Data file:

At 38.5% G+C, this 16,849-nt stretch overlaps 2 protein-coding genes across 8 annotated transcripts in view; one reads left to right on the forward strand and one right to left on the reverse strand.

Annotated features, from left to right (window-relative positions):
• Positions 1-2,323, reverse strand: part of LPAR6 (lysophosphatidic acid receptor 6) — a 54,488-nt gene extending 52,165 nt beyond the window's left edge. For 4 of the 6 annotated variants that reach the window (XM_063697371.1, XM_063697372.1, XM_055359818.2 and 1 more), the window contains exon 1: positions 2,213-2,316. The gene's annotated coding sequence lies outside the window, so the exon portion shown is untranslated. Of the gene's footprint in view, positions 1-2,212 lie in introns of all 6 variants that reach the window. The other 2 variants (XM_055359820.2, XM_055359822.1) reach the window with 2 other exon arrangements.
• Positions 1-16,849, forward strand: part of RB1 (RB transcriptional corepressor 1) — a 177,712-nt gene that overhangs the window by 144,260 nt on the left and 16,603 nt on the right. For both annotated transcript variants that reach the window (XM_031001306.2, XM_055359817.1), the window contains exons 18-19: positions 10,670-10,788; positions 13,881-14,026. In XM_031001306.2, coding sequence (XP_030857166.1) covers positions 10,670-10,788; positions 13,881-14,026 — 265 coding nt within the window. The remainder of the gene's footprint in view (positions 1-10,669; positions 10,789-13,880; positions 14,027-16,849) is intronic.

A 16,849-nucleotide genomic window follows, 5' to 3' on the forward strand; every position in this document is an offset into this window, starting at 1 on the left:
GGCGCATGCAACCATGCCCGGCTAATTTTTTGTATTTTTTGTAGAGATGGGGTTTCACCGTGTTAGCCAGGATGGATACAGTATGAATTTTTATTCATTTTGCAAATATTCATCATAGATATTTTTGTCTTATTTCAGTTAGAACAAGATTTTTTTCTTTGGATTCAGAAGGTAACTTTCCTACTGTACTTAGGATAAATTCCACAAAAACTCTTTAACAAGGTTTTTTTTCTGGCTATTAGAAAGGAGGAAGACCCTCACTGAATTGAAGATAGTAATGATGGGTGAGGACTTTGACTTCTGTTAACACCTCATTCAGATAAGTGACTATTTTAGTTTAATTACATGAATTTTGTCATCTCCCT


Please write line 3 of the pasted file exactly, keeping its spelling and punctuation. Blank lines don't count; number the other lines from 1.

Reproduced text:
• Positions 1-2,323, reverse strand: part of LPAR6 (lysophosphatidic acid receptor 6) — a 54,488-nt gene extending 52,165 nt beyond the window's left edge. For 4 of the 6 annotated variants that reach the window (XM_063697371.1, XM_063697372.1, XM_055359818.2 and 1 more), the window contains exon 1: positions 2,213-2,316. The gene's annotated coding sequence lies outside the window, so the exon portion shown is untranslated. Of the gene's footprint in view, positions 1-2,212 lie in introns of all 6 variants that reach the window. The other 2 variants (XM_055359820.2, XM_055359822.1) reach the window with 2 other exon arrangements.